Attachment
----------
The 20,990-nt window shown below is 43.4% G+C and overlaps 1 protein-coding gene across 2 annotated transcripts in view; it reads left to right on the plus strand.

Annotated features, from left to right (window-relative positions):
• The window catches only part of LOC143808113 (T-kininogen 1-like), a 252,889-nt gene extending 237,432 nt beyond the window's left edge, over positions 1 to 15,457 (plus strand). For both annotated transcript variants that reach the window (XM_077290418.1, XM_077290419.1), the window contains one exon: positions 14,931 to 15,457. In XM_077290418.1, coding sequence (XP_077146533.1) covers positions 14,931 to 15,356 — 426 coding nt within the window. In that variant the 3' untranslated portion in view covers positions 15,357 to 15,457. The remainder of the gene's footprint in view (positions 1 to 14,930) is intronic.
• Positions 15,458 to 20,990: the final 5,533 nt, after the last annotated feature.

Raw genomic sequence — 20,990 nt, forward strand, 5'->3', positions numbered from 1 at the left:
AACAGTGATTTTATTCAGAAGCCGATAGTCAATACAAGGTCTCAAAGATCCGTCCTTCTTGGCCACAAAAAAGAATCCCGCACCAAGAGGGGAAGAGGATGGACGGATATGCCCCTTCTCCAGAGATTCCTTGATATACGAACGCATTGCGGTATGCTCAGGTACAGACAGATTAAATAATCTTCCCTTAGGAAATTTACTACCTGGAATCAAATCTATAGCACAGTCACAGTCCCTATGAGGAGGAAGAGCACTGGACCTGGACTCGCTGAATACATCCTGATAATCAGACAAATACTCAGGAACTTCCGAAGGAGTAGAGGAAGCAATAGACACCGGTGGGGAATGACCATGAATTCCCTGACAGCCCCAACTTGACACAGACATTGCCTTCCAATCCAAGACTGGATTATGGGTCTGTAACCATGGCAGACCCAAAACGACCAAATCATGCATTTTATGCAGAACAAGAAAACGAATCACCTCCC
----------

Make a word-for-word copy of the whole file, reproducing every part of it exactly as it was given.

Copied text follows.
The 20,990-nt window shown below is 43.4% G+C and overlaps 1 protein-coding gene across 2 annotated transcripts in view; it reads left to right on the plus strand.

Annotated features, from left to right (window-relative positions):
• The window catches only part of LOC143808113 (T-kininogen 1-like), a 252,889-nt gene extending 237,432 nt beyond the window's left edge, over positions 1 to 15,457 (plus strand). For both annotated transcript variants that reach the window (XM_077290418.1, XM_077290419.1), the window contains one exon: positions 14,931 to 15,457. In XM_077290418.1, coding sequence (XP_077146533.1) covers positions 14,931 to 15,356 — 426 coding nt within the window. In that variant the 3' untranslated portion in view covers positions 15,357 to 15,457. The remainder of the gene's footprint in view (positions 1 to 14,930) is intronic.
• Positions 15,458 to 20,990: the final 5,533 nt, after the last annotated feature.

Raw genomic sequence — 20,990 nt, forward strand, 5'->3', positions numbered from 1 at the left:
AACAGTGATTTTATTCAGAAGCCGATAGTCAATACAAGGTCTCAAAGATCCGTCCTTCTTGGCCACAAAAAAGAATCCCGCACCAAGAGGGGAAGAGGATGGACGGATATGCCCCTTCTCCAGAGATTCCTTGATATACGAACGCATTGCGGTATGCTCAGGTACAGACAGATTAAATAATCTTCCCTTAGGAAATTTACTACCTGGAATCAAATCTATAGCACAGTCACAGTCCCTATGAGGAGGAAGAGCACTGGACCTGGACTCGCTGAATACATCCTGATAATCAGACAAATACTCAGGAACTTCCGAAGGAGTAGAGGAAGCAATAGACACCGGTGGGGAATGACCATGAATTCCCTGACAGCCCCAACTTGACACAGACATTGCCTTCCAATCCAAGACTGGATTATGGGTCTGTAACCATGGCAGACCCAAAACGACCAAATCATGCATTTTATGCAGAACAAGAAAACGAATCACCTCCC